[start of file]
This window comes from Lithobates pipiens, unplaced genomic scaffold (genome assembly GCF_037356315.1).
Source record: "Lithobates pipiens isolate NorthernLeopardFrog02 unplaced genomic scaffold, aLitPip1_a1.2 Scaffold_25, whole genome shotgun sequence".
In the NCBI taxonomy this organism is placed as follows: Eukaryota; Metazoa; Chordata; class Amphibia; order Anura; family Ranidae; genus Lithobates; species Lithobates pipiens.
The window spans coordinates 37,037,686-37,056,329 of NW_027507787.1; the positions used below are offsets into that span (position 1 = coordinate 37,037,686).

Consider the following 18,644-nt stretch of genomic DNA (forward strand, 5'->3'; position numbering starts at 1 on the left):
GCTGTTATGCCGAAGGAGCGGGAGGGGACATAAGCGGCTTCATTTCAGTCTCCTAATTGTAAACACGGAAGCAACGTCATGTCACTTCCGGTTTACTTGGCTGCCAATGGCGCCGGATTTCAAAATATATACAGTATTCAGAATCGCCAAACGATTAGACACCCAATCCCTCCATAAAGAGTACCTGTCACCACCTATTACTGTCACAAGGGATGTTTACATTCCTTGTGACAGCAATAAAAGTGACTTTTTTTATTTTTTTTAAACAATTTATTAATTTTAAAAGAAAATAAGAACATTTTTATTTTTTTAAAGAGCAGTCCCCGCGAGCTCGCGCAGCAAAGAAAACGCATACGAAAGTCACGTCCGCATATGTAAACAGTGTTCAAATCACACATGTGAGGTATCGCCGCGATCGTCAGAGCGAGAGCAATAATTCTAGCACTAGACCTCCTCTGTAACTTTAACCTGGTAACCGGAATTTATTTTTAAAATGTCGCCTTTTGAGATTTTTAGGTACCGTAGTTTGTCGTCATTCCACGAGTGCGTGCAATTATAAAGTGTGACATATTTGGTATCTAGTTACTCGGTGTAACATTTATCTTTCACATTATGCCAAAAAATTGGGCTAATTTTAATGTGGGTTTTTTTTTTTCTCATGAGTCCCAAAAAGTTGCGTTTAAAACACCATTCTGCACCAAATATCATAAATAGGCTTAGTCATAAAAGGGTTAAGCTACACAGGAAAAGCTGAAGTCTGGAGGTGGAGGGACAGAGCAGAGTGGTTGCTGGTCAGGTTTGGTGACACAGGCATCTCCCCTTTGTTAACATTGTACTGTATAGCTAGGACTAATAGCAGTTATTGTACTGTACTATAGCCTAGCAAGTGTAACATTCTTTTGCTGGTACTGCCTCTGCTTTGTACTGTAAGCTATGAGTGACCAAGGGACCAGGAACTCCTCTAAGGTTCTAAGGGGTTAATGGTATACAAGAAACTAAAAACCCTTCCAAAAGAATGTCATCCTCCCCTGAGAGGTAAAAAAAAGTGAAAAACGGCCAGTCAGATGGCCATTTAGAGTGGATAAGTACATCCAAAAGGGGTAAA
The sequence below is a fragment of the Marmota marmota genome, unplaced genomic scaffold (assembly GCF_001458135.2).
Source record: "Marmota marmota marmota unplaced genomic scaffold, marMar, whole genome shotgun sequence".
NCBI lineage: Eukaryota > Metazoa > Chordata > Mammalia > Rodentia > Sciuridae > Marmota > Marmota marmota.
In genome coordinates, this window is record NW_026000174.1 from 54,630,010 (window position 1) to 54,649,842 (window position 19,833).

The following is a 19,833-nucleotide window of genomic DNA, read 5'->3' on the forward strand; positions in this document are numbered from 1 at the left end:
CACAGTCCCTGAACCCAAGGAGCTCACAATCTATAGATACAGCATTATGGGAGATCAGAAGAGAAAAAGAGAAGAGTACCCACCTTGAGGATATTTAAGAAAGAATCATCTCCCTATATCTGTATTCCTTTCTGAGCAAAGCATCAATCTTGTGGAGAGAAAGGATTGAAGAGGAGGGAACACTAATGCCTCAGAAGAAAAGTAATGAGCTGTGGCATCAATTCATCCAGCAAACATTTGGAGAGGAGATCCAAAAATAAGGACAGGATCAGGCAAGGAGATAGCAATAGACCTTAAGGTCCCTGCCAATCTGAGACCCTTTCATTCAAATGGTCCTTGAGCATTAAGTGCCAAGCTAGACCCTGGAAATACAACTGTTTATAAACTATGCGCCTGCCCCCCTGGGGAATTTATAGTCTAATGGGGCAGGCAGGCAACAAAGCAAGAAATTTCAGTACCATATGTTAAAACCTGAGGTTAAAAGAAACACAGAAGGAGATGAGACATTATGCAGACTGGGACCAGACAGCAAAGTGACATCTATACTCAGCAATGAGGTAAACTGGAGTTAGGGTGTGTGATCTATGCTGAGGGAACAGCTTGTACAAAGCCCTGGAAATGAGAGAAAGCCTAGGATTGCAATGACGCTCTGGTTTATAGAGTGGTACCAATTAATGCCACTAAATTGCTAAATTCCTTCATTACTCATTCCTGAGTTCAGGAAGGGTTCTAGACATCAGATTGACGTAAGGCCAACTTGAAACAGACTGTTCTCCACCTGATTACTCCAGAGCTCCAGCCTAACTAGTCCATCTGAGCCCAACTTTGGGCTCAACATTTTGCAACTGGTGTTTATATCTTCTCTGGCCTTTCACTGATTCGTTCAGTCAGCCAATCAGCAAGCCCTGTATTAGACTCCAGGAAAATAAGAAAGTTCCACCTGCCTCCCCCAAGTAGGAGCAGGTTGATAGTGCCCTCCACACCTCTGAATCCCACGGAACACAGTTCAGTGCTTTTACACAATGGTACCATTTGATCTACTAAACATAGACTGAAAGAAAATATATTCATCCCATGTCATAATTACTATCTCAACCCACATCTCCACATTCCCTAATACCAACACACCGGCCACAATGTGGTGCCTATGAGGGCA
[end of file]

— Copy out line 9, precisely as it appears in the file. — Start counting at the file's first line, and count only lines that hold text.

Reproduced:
NCBI lineage: Eukaryota > Metazoa > Chordata > Mammalia > Rodentia > Sciuridae > Marmota > Marmota marmota.